Imagine the following scenario: You have arranged to go for a bike ride with a woman from an online dating site. The date was organised on the back of a few laconic messages: too narrow a set of observations to make any viable predictions of each other’s personalities, idiosyncrasies or foibles. During the bike ride, do you:

  • (A) Drop (or at least attempt to drop) her from the outset, pedalling as fast as possible, thereby both wooing her with your athletic prowess and telling her you mean business.
  • (B) Cut all the red lights and cycle against traffic, thereby demonstrating you are a ‘bad boy’ that plays by nobody’s rules; not even your own.
  • (C) Turn up with stabilisers, a full-face helmet and body armour, intimating that you are a cautious, prudent man, who will make good father material.
  • (D) Turn up in a Harley-Davidson, for neither of you specified what type of ‘bike ride’ this would be; thereby dazzling her with your imagination and mental flexibility, if not your green credentials.
  • (E) Be yourself
  • (F) Make massive, unjustified generalisations about someone’s temperament based on a limited set of observations.

Online dating; as opposed to its ostensibly more organic counterpart of meeting through friends, work or hobby group; seems to be based on answer ‘F’. You extrapolate a rich, complex psychology from a mere snippet of information. Tinder is even more culpable of this. Consider the utterances of my female friend:

“Oh, none of his three profile photos are of him with other people – he must be a loner.”

Err… did you ever consider that the intention of a profile picture is to allow its recipient to see what he/she looks like, not what his or her mates look like.

“Oh, none of his pictures are of him posing monotonously atop Machu Picchu – he must be dull, monotonous and lack curiosity about the world.”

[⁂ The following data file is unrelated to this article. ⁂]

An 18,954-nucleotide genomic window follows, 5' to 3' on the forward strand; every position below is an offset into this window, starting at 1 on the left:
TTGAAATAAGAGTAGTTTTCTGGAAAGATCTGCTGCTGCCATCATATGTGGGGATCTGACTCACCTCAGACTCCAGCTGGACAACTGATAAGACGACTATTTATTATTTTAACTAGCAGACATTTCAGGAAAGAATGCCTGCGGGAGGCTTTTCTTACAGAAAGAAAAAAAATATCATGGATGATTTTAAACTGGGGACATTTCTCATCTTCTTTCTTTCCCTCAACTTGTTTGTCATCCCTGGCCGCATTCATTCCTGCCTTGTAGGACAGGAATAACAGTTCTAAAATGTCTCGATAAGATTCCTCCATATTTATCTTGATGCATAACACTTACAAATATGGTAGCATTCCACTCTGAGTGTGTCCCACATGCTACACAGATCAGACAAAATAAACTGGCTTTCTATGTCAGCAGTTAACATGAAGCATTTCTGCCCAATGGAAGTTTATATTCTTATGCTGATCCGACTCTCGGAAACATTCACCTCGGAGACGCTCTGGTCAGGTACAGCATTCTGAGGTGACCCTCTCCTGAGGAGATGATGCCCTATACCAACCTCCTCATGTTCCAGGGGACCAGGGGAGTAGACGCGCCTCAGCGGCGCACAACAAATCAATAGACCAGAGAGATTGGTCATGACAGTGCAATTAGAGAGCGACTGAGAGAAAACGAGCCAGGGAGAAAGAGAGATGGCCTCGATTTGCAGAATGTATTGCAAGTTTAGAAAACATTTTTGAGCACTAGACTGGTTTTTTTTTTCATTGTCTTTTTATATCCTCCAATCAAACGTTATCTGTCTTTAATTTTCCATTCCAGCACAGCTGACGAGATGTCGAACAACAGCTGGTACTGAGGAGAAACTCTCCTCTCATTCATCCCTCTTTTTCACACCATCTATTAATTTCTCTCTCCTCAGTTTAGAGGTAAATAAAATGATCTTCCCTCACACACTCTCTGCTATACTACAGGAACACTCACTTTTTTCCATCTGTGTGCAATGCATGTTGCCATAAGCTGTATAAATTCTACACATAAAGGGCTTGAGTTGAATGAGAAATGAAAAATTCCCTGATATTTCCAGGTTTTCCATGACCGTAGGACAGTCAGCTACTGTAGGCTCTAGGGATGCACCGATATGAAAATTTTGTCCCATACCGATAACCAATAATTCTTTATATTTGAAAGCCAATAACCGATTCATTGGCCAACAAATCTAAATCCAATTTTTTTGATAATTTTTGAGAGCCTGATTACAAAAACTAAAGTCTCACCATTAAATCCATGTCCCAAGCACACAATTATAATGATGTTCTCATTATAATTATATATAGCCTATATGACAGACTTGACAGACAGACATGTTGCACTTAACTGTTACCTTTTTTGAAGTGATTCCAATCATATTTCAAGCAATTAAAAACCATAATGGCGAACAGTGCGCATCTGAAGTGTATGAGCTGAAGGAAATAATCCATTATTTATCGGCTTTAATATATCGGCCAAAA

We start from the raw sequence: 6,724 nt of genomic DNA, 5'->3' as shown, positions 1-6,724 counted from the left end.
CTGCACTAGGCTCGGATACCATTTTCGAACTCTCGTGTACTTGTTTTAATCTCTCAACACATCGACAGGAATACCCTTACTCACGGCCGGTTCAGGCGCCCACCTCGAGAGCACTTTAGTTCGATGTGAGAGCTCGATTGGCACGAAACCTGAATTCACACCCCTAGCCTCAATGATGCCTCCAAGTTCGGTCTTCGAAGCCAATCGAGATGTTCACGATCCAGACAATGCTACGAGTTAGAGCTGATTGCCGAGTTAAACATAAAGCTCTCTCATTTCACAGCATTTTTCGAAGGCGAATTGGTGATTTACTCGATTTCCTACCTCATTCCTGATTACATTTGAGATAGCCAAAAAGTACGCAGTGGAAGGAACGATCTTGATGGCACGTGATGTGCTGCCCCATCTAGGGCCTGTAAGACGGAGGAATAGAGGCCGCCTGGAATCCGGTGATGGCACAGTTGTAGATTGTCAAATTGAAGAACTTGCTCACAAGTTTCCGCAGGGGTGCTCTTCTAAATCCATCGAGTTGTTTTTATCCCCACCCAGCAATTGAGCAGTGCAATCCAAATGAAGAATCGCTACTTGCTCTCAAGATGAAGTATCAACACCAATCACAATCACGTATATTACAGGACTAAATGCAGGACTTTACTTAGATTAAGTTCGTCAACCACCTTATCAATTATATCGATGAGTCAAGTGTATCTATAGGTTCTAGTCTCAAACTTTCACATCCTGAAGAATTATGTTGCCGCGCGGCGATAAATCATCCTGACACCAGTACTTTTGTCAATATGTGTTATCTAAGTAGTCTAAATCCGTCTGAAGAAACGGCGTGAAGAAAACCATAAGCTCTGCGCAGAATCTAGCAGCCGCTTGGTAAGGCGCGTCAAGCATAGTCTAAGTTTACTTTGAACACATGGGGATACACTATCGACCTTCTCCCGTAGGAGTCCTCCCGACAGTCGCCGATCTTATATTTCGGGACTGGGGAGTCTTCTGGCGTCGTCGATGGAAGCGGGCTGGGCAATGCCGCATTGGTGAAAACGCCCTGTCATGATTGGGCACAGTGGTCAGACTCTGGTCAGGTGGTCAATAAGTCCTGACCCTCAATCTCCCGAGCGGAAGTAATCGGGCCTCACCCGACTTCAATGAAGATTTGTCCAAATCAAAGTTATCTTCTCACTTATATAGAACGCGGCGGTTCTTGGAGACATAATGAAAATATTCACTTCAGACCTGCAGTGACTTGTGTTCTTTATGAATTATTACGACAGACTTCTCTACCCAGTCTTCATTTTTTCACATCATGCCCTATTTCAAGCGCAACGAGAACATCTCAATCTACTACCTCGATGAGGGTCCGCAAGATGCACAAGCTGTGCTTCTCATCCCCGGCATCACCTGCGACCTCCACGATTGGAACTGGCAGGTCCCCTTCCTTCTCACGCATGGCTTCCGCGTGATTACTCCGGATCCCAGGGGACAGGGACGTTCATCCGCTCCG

Oh for God’s sake. Surely a photograph of someone contains too little data on which to judge the size of their carbon footprint? But, if it’s any defence of my friend’s superficiality, we are all guilty of doing similar things: at least implicitly.

According to a study by Todorov et al (2005), we judge people with soft faces, round chins and higher foreheads to be trustworthy. Those with wider noses and protruding chins are deemed dominant. Fine, so we all form elaborate tapestries of people’s personalities based on seemingly shallow grounds – their tone of voice, their Tinder photo, their manner of riding a bike. Yet, when it comes to dating, does personality even matter in the first place?

To the practitioner of Tinder, surely personality is second fiddle to appearances? I’ve never heard a man exclaim,

“Wow, look at the traits of impulsivity on her!”

Numerous analyses have told us that we assortatively mate for physical attractiveness, ethnicity and socioeconomic status. Disgustingly beautiful people marry other beauties. Chinese people marry Chinese people. High socioeconomic status is considered desirable across cultures. Recall the immortal words of British comic, Mrs Merton, to magician’s assistant, Debbie McGee: